26 THE YOUTH WHO COULD NOT
It would be a pity for a nice young man like this, with such fine blue eyes, never to see daylight again."
But Hans spoke for himself at once,—" If it is so bad as you say," he cried, "I should like to try as soon as possible; all I want is to learn how to shiver and shake, so tell me what I am to do." And the youth gave the landlord no rest till he had explained the matter to him.
"Well," he said at last, "not far from here stands an enchanted castle, where you could easily learn to shiver and shake, if you remain in it. The king of the country has promised to give his daughter in marriage to any one who will venture to sleep in the castle for three nights, and she is as beautiful a young lady as the sun ever shone upon. Rich and valuable treasures in the castle are watched over by wicked spirits, and any one who could destroy these goblins and demons, and set free the treasures which are rotting in the castle, would be made a rich and a lucky man. Numbers of persons have gone into the castle full of hope that they should succeed, but they have not been heard of since."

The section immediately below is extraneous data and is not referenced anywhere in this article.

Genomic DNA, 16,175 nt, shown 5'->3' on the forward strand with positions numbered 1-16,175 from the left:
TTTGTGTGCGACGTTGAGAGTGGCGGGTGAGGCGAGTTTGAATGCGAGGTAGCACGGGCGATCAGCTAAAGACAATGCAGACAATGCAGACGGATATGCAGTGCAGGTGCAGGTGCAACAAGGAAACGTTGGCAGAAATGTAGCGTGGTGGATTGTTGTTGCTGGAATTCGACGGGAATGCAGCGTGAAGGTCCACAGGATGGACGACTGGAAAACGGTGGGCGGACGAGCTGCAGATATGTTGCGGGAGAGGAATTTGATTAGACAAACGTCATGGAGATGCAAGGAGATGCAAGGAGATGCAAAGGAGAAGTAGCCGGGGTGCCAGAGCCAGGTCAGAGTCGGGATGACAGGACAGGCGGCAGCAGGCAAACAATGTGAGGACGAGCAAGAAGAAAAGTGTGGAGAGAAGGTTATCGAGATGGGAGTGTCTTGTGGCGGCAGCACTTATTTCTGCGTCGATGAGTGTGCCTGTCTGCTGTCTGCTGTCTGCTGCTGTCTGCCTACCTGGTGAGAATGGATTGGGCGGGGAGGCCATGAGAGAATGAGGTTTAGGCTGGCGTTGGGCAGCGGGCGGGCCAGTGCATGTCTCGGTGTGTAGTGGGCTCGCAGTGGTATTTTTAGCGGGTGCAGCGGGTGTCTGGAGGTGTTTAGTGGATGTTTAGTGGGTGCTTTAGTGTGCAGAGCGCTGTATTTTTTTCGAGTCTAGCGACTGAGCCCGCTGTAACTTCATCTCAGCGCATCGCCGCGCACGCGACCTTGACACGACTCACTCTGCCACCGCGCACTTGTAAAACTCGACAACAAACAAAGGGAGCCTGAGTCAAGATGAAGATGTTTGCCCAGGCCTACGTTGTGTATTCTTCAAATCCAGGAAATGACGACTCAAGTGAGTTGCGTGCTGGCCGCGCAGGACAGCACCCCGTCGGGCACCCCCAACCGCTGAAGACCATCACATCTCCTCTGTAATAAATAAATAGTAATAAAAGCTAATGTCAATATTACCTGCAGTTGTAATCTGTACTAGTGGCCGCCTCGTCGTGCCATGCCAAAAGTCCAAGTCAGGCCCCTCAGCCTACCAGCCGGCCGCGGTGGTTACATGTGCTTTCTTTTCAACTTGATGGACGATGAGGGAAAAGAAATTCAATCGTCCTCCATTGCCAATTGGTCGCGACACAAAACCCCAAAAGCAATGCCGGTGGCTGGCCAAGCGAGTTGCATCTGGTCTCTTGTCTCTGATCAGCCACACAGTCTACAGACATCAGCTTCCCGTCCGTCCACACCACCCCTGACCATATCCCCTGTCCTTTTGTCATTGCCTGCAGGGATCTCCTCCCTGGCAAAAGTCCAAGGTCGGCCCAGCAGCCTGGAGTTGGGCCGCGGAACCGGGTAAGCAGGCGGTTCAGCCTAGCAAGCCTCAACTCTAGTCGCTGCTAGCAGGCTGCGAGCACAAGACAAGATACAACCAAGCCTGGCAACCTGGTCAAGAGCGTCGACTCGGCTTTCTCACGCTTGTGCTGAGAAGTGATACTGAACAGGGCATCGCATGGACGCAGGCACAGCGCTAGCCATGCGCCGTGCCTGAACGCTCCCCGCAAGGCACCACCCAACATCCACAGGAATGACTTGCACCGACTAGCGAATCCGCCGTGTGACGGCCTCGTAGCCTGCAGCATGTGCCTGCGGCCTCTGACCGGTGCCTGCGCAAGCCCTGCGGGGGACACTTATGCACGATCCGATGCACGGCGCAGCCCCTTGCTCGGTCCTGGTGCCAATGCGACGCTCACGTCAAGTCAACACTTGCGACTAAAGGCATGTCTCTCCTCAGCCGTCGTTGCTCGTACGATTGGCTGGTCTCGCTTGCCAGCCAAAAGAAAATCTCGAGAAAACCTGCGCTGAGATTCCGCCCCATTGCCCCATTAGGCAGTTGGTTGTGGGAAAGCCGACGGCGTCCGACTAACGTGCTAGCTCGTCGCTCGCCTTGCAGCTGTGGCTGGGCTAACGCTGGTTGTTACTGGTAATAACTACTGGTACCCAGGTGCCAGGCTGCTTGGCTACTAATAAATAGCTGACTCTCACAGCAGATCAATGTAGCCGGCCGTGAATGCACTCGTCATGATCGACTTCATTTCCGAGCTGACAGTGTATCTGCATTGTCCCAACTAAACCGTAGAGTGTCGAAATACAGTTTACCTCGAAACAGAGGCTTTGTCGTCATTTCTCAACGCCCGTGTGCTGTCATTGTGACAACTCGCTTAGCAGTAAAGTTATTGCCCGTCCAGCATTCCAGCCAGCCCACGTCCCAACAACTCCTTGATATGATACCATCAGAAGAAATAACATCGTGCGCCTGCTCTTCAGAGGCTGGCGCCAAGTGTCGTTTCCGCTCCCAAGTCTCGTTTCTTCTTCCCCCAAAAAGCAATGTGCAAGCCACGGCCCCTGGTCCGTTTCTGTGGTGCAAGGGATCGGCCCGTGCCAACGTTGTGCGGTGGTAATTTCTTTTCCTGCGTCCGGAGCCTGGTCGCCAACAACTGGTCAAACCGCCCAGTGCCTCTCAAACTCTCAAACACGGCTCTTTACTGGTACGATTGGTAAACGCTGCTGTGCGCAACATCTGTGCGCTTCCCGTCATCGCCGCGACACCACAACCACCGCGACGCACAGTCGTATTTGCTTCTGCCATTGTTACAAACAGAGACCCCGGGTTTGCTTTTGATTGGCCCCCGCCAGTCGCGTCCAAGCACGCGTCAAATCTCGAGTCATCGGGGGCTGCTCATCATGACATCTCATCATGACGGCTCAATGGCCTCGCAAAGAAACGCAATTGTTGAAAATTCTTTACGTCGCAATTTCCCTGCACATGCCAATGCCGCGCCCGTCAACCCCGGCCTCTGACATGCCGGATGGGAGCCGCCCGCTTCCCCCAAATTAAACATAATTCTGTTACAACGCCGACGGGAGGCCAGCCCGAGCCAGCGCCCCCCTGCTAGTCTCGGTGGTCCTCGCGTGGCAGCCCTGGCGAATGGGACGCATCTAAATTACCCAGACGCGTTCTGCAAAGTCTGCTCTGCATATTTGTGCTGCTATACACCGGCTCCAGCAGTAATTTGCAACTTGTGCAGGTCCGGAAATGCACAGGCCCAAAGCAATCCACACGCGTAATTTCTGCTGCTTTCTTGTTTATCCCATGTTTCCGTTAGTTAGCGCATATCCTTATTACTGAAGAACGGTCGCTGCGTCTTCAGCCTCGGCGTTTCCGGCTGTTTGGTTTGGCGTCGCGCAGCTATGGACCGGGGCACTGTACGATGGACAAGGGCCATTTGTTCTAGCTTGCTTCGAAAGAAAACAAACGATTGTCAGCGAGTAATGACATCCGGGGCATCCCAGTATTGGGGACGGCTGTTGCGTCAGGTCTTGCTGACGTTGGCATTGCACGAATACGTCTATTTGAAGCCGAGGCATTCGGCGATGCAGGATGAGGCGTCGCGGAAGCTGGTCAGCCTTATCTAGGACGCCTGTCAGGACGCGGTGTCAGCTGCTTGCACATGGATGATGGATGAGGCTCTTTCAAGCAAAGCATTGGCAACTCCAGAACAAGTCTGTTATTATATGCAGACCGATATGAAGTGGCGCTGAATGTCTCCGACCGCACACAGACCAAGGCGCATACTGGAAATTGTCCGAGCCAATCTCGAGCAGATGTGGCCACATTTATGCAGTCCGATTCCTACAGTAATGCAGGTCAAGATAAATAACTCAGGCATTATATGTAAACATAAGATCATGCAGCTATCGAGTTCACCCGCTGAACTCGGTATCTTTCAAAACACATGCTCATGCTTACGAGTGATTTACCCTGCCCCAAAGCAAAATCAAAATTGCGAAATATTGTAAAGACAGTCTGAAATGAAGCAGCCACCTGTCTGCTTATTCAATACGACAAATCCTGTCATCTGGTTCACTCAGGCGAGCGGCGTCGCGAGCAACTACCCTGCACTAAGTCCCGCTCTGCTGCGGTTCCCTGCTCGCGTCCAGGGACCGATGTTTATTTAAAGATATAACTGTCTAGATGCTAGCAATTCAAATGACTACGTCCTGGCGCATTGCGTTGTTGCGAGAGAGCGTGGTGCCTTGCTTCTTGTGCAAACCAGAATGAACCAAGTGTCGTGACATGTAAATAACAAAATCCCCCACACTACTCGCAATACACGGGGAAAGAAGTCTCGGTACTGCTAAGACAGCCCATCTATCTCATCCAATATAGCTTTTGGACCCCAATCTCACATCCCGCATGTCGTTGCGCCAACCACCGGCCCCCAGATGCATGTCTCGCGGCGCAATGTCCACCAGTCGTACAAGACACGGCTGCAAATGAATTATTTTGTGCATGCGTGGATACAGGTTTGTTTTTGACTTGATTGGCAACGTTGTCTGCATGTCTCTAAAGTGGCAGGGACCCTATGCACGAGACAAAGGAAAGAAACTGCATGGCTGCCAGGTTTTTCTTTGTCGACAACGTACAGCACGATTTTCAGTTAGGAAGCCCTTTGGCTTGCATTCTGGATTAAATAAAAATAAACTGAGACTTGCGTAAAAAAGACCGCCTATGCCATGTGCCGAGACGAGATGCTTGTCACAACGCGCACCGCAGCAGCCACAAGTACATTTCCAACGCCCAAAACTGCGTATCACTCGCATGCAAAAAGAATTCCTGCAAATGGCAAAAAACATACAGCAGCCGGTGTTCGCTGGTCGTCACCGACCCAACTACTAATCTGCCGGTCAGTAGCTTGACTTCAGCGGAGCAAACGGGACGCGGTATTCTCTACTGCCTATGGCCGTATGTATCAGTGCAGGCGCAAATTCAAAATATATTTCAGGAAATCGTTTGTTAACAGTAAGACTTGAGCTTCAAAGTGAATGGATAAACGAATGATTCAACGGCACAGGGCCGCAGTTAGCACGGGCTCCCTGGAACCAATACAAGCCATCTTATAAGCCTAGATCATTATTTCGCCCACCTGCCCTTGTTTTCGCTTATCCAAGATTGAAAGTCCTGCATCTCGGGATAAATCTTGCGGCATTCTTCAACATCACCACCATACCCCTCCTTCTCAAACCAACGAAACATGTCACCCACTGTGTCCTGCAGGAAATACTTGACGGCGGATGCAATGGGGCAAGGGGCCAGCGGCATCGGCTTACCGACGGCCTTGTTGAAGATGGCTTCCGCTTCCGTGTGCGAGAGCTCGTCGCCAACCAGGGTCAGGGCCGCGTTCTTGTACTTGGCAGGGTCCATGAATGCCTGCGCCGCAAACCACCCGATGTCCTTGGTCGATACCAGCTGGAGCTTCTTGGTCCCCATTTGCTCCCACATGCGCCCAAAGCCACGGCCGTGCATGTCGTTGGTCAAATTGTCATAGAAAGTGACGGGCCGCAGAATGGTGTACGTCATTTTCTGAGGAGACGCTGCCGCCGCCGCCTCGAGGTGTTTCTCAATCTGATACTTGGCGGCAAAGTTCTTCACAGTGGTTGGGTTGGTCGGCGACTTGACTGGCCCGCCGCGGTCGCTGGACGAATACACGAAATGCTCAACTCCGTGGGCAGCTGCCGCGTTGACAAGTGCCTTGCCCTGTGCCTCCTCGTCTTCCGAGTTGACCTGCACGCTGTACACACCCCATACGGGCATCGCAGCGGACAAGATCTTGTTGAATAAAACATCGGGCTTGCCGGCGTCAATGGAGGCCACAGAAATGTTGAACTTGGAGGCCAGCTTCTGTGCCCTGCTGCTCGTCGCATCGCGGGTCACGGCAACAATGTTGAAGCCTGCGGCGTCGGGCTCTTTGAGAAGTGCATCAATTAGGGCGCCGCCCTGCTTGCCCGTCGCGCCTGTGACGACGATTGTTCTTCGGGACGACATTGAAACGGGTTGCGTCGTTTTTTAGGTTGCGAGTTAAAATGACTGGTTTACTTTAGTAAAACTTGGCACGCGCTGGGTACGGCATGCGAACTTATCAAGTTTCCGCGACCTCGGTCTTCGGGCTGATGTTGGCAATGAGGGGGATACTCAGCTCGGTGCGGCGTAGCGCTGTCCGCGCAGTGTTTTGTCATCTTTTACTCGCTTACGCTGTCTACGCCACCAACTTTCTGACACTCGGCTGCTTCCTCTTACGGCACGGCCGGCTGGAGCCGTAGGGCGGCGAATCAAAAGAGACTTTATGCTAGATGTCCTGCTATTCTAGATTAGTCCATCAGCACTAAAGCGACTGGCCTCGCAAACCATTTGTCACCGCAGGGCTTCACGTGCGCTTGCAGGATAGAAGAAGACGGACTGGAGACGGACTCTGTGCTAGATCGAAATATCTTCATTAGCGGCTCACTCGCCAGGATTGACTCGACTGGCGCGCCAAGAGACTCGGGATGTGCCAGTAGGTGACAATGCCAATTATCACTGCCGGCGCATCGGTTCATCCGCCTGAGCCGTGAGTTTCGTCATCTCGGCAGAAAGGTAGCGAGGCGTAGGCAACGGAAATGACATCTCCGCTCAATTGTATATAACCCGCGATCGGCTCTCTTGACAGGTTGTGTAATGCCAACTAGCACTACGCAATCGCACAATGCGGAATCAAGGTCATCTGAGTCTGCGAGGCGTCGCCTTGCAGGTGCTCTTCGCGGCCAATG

Hans was not in the least alarmed by this account, and the next morning he started off early to visit the king.
When he was admitted to the palace the king looked at him earnestly, and seemed much pleased with his appearance; then he said, " Do you really wish to be allowed to remain for three nights in the enchanted castle?"
"Yes," replied Hans, "I do request it."
"You can take no living creature with you," said the king; "what else will you have?"
"I only ask for a fire, a turning-lathe, a cutting-board, and a knife," he replied.
To this the king readily agreed, and these articles he was permitted to take into the castle during the day. When night came, he took up his abode in one of the rooms, lighted a fire Avhich soon burnt brightly, placed the turning-lathe and the cutting-board near it, and sat down on the cutting-board, determined to make himself comfortable. Presently he exclaimed, "Oh, when shall I learn to shiver and shake? Not here, I am certain, for I am feeling too comfortable."
But at midnight, just as he had stirred the fire into a blaze, he suddenly heard in a corner the cry of a cat,—" Miou, miou; how cold it is."